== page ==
A few week ago PostMedia columnist Andrew Coyne wrote an article excoriating the simplistic and mean-spirited politics underpinning the type of conservatism championed by Toronto mayor Rob Ford. While catching up on my reading last night, I found an editorial in the Focus section of the Nov. 23 Globe & Mail that articulated pretty much the same thesis.

Titled “Rob Ford, non-conservative”, the editorial opens with this paragraph:

Rob Ford has been stripped of much of his power and, according to the latest polls, he’s likely to lose next year’s mayoral election. Rob Ford the man is much diminished. But Rob Fordism, the idea, endures. It’s an ideology of resentment, bitterness and negativity. It is politics by dumb slogans rather than considered principles. It is the conservatism of “No.” If Canadian conservative parties, and Canada, are to prosper, they – and we – have to rise above it.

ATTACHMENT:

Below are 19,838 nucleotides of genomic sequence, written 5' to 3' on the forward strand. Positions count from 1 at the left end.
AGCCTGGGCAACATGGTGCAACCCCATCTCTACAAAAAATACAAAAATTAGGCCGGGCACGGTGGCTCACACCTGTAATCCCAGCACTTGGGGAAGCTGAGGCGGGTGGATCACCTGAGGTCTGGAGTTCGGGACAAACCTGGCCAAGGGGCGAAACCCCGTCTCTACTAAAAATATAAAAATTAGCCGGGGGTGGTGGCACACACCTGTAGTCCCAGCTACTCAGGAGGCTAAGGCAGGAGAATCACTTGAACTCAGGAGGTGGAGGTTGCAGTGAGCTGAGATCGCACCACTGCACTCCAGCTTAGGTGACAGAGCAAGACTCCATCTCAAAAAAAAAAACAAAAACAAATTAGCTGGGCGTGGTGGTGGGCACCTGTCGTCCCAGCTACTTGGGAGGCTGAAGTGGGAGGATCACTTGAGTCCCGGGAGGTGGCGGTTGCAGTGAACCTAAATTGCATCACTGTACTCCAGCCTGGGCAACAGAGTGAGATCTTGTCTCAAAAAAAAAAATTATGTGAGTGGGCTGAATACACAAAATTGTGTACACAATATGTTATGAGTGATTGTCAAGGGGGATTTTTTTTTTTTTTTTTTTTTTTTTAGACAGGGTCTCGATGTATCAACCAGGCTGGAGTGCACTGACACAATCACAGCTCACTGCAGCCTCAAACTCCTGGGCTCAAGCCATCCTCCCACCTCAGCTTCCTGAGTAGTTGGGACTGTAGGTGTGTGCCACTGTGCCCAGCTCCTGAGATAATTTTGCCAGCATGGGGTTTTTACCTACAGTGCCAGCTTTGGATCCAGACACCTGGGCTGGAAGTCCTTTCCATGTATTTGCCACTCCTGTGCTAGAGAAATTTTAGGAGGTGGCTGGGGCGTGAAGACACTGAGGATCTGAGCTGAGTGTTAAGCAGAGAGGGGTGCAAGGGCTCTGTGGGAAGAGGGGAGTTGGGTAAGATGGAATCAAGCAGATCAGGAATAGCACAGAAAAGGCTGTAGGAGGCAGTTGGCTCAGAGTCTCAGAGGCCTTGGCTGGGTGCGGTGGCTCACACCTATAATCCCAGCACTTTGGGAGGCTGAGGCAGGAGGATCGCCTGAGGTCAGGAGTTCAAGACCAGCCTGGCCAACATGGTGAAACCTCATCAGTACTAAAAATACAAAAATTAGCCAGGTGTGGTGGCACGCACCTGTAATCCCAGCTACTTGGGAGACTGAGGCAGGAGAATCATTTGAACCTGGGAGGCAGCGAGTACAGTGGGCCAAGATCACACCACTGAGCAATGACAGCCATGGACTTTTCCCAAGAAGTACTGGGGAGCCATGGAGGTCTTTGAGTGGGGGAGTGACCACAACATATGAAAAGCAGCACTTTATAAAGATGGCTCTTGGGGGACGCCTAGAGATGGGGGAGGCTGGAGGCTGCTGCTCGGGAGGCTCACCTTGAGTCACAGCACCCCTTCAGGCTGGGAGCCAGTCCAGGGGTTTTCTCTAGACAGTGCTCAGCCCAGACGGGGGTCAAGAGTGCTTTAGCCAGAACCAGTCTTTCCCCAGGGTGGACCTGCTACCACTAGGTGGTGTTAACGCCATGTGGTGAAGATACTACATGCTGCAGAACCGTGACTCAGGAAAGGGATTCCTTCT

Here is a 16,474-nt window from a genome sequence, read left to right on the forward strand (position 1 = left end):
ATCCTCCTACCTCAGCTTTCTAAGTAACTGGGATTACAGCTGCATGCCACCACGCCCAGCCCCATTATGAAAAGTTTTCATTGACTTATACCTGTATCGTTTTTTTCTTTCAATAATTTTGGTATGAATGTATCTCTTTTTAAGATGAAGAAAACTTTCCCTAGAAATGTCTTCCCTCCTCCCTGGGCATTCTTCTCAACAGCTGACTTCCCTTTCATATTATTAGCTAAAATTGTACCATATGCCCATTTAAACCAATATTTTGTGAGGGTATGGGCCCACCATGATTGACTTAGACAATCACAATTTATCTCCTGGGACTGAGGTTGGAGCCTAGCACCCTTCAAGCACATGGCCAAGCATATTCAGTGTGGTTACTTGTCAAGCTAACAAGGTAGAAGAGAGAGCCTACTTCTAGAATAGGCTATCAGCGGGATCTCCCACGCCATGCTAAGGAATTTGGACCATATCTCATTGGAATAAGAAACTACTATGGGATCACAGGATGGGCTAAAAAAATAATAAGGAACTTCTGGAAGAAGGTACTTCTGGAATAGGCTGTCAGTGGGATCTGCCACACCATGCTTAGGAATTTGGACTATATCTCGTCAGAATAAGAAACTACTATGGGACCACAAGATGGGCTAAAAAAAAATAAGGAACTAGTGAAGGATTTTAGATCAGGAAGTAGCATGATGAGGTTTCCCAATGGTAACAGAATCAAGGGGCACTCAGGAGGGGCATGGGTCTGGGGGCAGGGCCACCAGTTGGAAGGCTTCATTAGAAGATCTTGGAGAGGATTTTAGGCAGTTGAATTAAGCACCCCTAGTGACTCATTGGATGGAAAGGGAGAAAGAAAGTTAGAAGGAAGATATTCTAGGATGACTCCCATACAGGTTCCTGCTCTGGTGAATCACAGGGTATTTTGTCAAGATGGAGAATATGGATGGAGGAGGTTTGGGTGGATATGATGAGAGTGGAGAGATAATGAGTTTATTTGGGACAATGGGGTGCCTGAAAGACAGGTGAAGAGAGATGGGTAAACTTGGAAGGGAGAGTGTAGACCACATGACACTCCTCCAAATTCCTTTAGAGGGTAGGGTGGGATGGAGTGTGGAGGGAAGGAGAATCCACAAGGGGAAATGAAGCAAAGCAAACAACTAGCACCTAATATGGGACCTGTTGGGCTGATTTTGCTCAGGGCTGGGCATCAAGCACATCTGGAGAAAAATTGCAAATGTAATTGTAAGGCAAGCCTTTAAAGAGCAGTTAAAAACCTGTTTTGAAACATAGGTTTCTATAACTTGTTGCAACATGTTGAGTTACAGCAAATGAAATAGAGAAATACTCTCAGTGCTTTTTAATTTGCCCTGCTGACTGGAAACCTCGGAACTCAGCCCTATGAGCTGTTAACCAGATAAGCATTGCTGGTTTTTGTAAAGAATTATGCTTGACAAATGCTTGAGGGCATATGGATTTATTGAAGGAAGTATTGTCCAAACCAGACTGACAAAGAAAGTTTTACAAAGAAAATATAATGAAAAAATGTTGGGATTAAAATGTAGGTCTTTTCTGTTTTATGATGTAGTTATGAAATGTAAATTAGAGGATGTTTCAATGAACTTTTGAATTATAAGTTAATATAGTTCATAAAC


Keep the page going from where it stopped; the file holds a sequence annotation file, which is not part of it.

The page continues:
The Globe & Mail goes on the lament how politicians like Ford delight in demonizing their opponents and branding them as enemies, asking at one point “Is the future of conservatism government by enemies list?” . The term “enemies list”, of course, recalls the revelation last summer of a PMO initiative to draft enemies lists for incoming cabinet ministers in the Harper government.

For a certain type of politician, or brand of corrupted conservative ideology like the Tea Party in the United States, such an strategy might pay short-term political dividends. But at what cost to the long-term well-being of our society? As the Globe & Mail observed, “[Ford] and his advisors have sought to channel and inflame a certain group of angry voters. Seeking to address voter rage is one thing; aiming to embody and feed it is another.”